The Newton has 30 hours of continuous battery life provided by four standard AA batteries. This is a knockout punch! You can make the best ultra-mobile PC in the world, but what good is it if -- like the Q1 -- it only works for 2.5 hours? Have we learnt nothing about mobile PC design in the last ten years?

The Samsung is on its way down, but I'm going to give it one last slap before it eats canvas. The Samsung costs £799, but you can pick up a Newton on eBay for £50. What do you get for the extra £749? A fraction of the battery life of the Newton, an inferior OS, vulnerability to viruses and a technology paradigm that's become less practical with age.

On top of this, the Q1 uses a proprietary battery pack, which you'll have to lug around with you when travelling. You'll also need to find a power outlet every 2.5 hours to keep the Q1 alive, while Newton owners only need to find a shop and buy a cheap pack of AAs to keep their Newton going for another 30 hours.

There's a well-known saying among Newton owners: "Newton never dies, it only gets new batteries".

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Never has there been such a bloody battle. The first round was a tight one, with the Newton throwing in some compact punches with its smaller size and weight. The Q1 fought back well though, with its glossy retro look that beat to a pulp the Newton's industrial finish. The first round was judged a draw, with both sweating heavily.

The Q1 dominated the next four rounds with its high-res colour screen, Microsoft Office applications, smart handwriting recognition and octopus-like I/O possibilites. The Newton took this beating well and didn't let its age show.

In round six, the Newton finally threw in a decent punch, when the Q1's lack of stability made it fall to the ground. But the Q1 quickly recovered in round seven, delivering a solid punch to the Newton with its superior networking skills.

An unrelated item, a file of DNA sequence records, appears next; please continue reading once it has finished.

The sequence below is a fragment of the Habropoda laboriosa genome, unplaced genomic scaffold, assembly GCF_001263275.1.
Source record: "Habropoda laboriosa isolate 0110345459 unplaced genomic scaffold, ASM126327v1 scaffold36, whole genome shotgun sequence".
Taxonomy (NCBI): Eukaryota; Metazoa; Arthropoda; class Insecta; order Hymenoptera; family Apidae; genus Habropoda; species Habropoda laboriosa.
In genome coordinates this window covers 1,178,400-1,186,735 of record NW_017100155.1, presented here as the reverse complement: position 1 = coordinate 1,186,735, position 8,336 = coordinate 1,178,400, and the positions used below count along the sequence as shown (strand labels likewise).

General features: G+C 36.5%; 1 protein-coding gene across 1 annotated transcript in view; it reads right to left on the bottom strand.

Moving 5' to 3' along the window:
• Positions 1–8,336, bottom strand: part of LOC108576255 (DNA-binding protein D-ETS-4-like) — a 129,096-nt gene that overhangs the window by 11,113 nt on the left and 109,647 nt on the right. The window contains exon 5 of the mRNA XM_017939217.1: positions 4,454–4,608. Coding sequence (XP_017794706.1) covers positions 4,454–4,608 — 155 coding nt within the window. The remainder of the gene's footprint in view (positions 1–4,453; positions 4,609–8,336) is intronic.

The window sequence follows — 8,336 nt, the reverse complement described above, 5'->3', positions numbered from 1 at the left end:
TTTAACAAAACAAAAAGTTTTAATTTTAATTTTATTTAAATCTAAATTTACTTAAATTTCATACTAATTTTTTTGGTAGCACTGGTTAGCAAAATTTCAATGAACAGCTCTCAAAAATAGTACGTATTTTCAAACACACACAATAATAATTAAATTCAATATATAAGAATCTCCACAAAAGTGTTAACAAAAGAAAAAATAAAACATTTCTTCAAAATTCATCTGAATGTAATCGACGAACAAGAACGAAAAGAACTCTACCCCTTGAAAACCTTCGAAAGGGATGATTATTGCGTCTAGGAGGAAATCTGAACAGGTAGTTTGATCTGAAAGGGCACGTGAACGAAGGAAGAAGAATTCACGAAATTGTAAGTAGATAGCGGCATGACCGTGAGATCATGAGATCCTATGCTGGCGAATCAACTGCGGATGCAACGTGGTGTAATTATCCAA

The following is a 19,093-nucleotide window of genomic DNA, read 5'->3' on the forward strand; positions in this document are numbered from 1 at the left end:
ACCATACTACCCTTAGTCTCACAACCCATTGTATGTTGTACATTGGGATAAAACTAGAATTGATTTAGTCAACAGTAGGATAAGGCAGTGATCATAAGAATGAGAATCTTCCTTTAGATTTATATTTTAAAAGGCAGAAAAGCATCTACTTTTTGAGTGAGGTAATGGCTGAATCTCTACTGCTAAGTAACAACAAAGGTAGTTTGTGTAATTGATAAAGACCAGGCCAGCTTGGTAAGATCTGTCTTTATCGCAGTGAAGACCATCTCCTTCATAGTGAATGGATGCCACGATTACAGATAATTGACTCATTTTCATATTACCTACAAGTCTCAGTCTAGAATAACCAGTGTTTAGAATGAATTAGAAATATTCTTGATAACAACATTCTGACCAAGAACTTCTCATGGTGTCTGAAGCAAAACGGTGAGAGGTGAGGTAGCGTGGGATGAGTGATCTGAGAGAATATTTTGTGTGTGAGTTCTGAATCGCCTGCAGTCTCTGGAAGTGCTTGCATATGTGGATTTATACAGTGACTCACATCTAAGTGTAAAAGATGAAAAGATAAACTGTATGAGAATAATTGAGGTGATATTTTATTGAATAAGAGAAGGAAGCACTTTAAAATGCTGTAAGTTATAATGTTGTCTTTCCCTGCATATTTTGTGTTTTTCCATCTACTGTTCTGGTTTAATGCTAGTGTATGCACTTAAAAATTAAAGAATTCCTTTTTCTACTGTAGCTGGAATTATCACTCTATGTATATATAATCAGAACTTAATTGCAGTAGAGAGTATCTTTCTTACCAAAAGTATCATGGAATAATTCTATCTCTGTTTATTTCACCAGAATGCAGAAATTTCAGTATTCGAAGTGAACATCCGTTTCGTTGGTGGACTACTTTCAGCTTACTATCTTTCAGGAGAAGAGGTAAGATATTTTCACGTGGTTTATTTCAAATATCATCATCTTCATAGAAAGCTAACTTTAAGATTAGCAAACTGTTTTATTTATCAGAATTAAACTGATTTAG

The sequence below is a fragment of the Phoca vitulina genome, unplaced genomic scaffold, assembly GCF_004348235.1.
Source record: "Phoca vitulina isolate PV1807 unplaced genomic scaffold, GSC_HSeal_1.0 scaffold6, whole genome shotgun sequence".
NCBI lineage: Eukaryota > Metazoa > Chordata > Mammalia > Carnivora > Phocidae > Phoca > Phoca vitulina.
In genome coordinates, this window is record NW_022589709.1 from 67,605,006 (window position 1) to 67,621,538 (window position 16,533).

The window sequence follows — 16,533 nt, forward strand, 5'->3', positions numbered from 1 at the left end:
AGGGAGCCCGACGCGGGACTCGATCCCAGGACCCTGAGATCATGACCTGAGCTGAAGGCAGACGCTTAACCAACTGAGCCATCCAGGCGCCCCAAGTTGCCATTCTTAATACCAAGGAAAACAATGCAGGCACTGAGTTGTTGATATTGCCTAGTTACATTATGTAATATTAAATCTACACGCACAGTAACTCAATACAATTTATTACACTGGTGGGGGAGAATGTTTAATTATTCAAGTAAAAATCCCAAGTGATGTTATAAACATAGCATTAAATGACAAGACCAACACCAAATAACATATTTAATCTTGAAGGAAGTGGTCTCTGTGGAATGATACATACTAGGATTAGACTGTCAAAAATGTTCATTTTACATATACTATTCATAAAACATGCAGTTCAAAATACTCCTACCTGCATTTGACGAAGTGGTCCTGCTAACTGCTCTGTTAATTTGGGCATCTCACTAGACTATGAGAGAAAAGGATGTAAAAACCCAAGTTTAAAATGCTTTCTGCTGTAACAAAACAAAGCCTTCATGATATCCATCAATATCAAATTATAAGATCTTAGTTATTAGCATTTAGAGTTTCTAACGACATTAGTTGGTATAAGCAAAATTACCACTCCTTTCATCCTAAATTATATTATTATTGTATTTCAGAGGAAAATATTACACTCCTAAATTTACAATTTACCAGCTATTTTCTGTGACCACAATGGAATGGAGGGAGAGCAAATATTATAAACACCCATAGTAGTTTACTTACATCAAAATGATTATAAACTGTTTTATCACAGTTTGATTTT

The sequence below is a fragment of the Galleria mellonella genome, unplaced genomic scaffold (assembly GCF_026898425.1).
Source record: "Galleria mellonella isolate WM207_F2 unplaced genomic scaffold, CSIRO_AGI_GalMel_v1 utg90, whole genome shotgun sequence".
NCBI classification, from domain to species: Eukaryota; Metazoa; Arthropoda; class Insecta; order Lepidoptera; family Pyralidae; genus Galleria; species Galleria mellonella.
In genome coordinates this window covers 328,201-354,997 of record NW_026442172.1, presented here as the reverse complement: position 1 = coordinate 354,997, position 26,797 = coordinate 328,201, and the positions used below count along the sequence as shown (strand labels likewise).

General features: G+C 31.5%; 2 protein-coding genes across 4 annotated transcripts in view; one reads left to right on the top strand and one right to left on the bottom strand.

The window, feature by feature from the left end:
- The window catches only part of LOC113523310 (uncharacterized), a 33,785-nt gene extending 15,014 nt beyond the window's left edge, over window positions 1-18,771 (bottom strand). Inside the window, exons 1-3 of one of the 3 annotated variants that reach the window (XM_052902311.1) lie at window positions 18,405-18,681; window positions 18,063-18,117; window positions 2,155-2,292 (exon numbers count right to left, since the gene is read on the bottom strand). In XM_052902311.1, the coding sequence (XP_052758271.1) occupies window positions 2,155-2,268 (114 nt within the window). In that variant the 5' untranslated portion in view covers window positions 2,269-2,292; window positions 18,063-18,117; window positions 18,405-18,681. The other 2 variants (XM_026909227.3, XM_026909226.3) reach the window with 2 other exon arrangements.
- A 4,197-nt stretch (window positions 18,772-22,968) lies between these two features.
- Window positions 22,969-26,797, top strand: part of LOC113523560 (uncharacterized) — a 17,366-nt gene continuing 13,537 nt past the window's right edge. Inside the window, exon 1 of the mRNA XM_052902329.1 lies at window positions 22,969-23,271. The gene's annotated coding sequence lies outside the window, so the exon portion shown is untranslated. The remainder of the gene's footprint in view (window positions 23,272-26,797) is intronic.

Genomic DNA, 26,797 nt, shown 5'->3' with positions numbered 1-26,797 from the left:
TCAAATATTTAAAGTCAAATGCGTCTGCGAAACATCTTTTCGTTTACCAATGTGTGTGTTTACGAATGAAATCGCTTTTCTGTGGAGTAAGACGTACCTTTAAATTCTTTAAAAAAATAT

By round eight -- the knock-out round -- the victory of the Q1 seemed certain. But it had let its guard down too soon and received two knock-out blows from the Newton for battery life and price. Although the Q1 won more points, it was brutally knocked out in the last round, so the Newton was declared the overall winner of the battle and was crowned by CNET.co.uk in an emotional ceremony.

After the prize-giving, we spoke to Chris Stevens, the Newton's biggest fan, who was swigging Cristal at his desk in celebration.

"It was always going to be a tough fight as the Samsung Q1 punches well above the Newton's weight," said Chris. "But the Newton has 12 times the battery life of the Q1, so ended up winning the fight with sheer stamina.  Add to this the Q1's inflated price and it's a no-brainer. They may be ten years apart, but the Newton still wipes the floor with the Origami project."

A disheartened Rory Reid, the Q1's main supporter, told us how he felt about the shock outcome.

"I really wasn't ready for that sucker-punch," said Rory. "The Q1 was miles ahead on points but that battery life low blow really floored us. I guess we'll have to concede defeat, but it's obvious the Q1 is still the true heavyweight champion of mobile computing. I demand a rematch!"